We demonstrate that the timing and the magnitude of annual dengue epidemics in southern Vietnam are significantly more similar in districts in closer proximity, and this association remains significant out to 50–100 km. This finding suggests a role for local drivers of DENV transmission operating at this spatial scale, possibly including microclimatic and environmental determinants of vector abundance and vector–host contact, population immunity, or human movement patterns at the scale of a district or town. Several studies have demonstrated focal transmission of DENV at a fine spatial scale from 100 m to 1 km, attributable to direct chains of transmission, vector flight distances, human movement, and serotype-specific immune profiles (33–35). We extended this finding by demonstrating spatial dependence of dengue incidence at an intermediate scale of <100 km, with a weakening association as proximity decreases. This association is comparable with the spatial extent of synchrony (180 km) demonstrated among province-level dengue time series in Thailand (9). This finding highlights the need to analyze disease surveillance data at as fine a spatial scale as possible because the spatial dependence of dengue epidemic timing was not apparent in our province-level analysis.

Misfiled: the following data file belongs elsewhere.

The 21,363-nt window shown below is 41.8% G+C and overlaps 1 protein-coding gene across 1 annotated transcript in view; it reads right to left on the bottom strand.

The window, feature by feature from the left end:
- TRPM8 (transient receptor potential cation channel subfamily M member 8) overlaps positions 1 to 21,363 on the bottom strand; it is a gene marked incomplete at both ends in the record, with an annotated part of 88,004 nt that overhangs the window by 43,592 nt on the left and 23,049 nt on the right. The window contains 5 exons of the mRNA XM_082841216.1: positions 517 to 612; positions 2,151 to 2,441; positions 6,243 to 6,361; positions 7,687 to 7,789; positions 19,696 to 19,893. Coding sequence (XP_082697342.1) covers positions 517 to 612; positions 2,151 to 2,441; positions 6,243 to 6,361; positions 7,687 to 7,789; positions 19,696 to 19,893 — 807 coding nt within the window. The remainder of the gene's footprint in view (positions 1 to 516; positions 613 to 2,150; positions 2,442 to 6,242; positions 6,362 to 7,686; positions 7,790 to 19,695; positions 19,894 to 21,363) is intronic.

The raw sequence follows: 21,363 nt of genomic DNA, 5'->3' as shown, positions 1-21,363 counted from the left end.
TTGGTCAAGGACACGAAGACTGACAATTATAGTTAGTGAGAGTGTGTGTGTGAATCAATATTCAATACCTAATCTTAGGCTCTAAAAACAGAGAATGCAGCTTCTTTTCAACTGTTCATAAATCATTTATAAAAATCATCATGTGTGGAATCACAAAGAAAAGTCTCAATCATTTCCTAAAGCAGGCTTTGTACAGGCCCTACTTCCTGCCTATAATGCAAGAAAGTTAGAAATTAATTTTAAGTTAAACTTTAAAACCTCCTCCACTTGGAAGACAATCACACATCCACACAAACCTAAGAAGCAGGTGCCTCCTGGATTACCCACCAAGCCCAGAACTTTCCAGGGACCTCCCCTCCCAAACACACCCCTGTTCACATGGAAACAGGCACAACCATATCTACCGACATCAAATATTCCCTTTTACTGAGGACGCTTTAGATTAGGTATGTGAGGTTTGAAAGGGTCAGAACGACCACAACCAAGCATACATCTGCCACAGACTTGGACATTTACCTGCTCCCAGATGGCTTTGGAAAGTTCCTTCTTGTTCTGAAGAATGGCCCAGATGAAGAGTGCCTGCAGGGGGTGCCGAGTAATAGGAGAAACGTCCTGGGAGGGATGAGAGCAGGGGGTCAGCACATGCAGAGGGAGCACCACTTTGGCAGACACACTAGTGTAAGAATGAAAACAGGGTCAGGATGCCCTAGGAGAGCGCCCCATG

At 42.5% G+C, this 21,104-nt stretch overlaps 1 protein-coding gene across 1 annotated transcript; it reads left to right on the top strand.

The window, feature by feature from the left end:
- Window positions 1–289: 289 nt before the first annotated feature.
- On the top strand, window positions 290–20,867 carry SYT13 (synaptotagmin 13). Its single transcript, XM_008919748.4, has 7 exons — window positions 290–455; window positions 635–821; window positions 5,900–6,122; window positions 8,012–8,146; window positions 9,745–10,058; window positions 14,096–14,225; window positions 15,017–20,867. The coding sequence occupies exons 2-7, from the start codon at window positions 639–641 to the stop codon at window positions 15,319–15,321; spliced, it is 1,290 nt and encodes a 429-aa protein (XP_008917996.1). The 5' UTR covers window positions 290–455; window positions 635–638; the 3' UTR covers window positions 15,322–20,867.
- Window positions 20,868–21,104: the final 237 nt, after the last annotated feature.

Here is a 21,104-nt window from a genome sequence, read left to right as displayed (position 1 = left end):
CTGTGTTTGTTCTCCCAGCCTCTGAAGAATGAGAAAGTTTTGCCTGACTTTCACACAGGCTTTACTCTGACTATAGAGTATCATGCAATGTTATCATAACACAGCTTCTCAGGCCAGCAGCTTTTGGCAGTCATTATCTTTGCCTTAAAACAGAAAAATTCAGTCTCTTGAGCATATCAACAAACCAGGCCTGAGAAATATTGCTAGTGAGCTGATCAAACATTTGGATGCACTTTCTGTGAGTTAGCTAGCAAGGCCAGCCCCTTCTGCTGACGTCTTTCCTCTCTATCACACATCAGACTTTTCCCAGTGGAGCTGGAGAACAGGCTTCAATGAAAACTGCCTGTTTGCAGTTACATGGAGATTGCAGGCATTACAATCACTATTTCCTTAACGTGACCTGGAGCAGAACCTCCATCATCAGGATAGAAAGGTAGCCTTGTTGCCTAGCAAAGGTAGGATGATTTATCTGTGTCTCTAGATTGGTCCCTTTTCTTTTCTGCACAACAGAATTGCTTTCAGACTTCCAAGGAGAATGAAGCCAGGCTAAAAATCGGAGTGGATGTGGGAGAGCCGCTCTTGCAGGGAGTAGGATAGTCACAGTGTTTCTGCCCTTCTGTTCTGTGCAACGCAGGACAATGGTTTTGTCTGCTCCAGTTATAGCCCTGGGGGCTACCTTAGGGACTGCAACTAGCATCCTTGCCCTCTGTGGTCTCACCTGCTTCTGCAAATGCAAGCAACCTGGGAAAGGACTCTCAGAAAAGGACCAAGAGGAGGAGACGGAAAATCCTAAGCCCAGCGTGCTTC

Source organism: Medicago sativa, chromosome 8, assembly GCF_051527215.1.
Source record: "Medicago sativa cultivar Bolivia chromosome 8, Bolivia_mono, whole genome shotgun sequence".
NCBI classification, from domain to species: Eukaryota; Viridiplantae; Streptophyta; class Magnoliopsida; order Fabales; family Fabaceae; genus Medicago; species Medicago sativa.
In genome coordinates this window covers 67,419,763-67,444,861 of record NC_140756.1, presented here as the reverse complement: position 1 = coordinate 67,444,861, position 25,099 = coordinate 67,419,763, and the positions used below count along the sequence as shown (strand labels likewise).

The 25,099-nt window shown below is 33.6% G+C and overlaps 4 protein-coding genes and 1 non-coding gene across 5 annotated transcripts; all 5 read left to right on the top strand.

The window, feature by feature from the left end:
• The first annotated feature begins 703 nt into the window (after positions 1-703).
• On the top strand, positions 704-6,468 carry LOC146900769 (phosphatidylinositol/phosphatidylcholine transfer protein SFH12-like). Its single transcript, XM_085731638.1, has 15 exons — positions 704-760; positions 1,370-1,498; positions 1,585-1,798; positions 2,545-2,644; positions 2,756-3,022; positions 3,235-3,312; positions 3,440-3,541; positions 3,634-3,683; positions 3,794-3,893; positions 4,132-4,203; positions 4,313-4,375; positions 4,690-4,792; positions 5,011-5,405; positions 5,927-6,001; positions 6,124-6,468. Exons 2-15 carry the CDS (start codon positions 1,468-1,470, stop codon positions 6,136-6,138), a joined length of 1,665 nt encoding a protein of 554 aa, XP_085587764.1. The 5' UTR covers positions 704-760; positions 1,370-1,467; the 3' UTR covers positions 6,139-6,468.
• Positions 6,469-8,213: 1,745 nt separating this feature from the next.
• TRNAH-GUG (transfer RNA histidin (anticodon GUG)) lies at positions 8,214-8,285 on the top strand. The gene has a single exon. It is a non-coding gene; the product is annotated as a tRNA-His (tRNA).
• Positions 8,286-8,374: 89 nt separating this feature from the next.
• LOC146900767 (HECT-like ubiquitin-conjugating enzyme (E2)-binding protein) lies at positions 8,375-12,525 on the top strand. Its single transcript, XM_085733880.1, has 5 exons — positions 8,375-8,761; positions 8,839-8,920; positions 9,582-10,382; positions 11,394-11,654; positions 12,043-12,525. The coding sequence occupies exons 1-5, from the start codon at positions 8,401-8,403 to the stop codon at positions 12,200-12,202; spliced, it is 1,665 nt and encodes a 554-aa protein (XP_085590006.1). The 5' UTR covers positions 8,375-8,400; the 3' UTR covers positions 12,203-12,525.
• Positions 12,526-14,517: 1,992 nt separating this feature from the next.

In Vietnam, the public health authority classifies dengue incidence within any administrative boundary as epidemic when cases exceed 2 SDs above the mean incidence in that month and location over the past 5 years (excluding any previous epidemic months). This definition allows little to no lead time for intervention, and the ability to predict further in advance where epidemic thresholds are likely to be crossed could improve the timeliness and possibly the effectiveness of control interventions. Our simple result showing that dengue incidence during the dry interepidemic period accounts for 63% of variability in rainy season dengue epidemic magnitude might help local public health authorities take advantage of dengue’s predictable cyclical behavior for informing public health action. This method relies on using data that are available 3–6 months before the peak of DENV transmission, and this extra lead time might be an invaluable resource for targeted dengue intervention planning in years when a season with a large number of dengue cases is expected. Evaluating the performance of this model in real time for forecasting dengue epidemic magnitude is the next challenge in determining its public health utility.